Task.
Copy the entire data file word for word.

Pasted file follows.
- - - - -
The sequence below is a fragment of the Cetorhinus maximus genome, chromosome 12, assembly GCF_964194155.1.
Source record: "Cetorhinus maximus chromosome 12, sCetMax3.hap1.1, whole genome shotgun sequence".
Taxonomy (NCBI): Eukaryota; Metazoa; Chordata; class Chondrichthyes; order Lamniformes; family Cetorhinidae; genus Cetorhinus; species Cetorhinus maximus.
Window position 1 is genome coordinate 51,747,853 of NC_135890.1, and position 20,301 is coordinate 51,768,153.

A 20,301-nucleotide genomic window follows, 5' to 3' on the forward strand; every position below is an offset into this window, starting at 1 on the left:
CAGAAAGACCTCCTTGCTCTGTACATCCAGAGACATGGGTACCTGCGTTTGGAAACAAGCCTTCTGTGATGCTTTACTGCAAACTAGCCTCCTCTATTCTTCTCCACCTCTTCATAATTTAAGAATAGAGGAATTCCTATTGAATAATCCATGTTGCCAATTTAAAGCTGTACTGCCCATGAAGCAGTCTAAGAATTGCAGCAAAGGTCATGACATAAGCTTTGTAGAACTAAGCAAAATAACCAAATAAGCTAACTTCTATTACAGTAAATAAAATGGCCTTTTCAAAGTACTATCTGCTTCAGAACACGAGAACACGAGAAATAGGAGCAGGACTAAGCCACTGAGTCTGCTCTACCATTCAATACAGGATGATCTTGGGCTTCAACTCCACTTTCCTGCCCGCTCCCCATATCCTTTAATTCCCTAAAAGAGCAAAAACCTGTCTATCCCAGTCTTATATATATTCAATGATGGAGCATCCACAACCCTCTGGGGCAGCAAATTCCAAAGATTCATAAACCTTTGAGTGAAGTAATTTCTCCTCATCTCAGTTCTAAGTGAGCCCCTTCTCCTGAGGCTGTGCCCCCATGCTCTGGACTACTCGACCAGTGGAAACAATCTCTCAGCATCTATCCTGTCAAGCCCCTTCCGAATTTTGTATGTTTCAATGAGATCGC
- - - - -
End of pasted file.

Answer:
The sequence below is a fragment of the Cetorhinus maximus genome, chromosome 12, assembly GCF_964194155.1.
Source record: "Cetorhinus maximus chromosome 12, sCetMax3.hap1.1, whole genome shotgun sequence".
Taxonomy (NCBI): Eukaryota; Metazoa; Chordata; class Chondrichthyes; order Lamniformes; family Cetorhinidae; genus Cetorhinus; species Cetorhinus maximus.
Window position 1 is genome coordinate 51,747,853 of NC_135890.1, and position 20,301 is coordinate 51,768,153.

A 20,301-nucleotide genomic window follows, 5' to 3' on the forward strand; every position below is an offset into this window, starting at 1 on the left:
CAGAAAGACCTCCTTGCTCTGTACATCCAGAGACATGGGTACCTGCGTTTGGAAACAAGCCTTCTGTGATGCTTTACTGCAAACTAGCCTCCTCTATTCTTCTCCACCTCTTCATAATTTAAGAATAGAGGAATTCCTATTGAATAATCCATGTTGCCAATTTAAAGCTGTACTGCCCATGAAGCAGTCTAAGAATTGCAGCAAAGGTCATGACATAAGCTTTGTAGAACTAAGCAAAATAACCAAATAAGCTAACTTCTATTACAGTAAATAAAATGGCCTTTTCAAAGTACTATCTGCTTCAGAACACGAGAACACGAGAAATAGGAGCAGGACTAAGCCACTGAGTCTGCTCTACCATTCAATACAGGATGATCTTGGGCTTCAACTCCACTTTCCTGCCCGCTCCCCATATCCTTTAATTCCCTAAAAGAGCAAAAACCTGTCTATCCCAGTCTTATATATATTCAATGATGGAGCATCCACAACCCTCTGGGGCAGCAAATTCCAAAGATTCATAAACCTTTGAGTGAAGTAATTTCTCCTCATCTCAGTTCTAAGTGAGCCCCTTCTCCTGAGGCTGTGCCCCCATGCTCTGGACTACTCGACCAGTGGAAACAATCTCTCAGCATCTATCCTGTCAAGCCCCTTCCGAATTTTGTATGTTTCAATGAGATCGC